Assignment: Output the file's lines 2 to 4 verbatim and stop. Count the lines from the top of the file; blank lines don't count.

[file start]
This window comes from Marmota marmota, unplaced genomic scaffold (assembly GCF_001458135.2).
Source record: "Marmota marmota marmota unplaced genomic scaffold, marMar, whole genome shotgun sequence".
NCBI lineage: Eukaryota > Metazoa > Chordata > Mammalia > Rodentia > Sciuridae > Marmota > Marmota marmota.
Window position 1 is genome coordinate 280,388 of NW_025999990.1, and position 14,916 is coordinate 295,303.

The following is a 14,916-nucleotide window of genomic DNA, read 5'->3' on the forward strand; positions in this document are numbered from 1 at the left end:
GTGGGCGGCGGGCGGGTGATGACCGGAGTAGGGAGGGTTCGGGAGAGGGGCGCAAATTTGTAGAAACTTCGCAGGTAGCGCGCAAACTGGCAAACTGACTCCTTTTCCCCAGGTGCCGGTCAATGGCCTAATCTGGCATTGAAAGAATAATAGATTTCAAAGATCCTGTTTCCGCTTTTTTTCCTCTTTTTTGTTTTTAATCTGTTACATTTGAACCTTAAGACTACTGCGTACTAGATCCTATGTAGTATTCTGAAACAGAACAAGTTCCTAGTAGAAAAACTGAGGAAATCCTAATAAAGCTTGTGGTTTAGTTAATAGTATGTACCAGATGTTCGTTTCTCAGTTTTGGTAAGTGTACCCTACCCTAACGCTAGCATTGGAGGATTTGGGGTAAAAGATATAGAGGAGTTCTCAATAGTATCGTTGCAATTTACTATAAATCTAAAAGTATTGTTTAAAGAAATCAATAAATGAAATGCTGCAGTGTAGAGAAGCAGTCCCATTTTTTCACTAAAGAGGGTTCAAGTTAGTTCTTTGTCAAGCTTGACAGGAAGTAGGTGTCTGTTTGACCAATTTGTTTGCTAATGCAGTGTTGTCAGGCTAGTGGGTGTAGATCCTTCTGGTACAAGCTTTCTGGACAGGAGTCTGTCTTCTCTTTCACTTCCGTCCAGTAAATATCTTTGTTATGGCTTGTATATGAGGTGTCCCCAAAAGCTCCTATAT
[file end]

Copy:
Source record: "Marmota marmota marmota unplaced genomic scaffold, marMar, whole genome shotgun sequence".
NCBI lineage: Eukaryota > Metazoa > Chordata > Mammalia > Rodentia > Sciuridae > Marmota > Marmota marmota.
Window position 1 is genome coordinate 280,388 of NW_025999990.1, and position 14,916 is coordinate 295,303.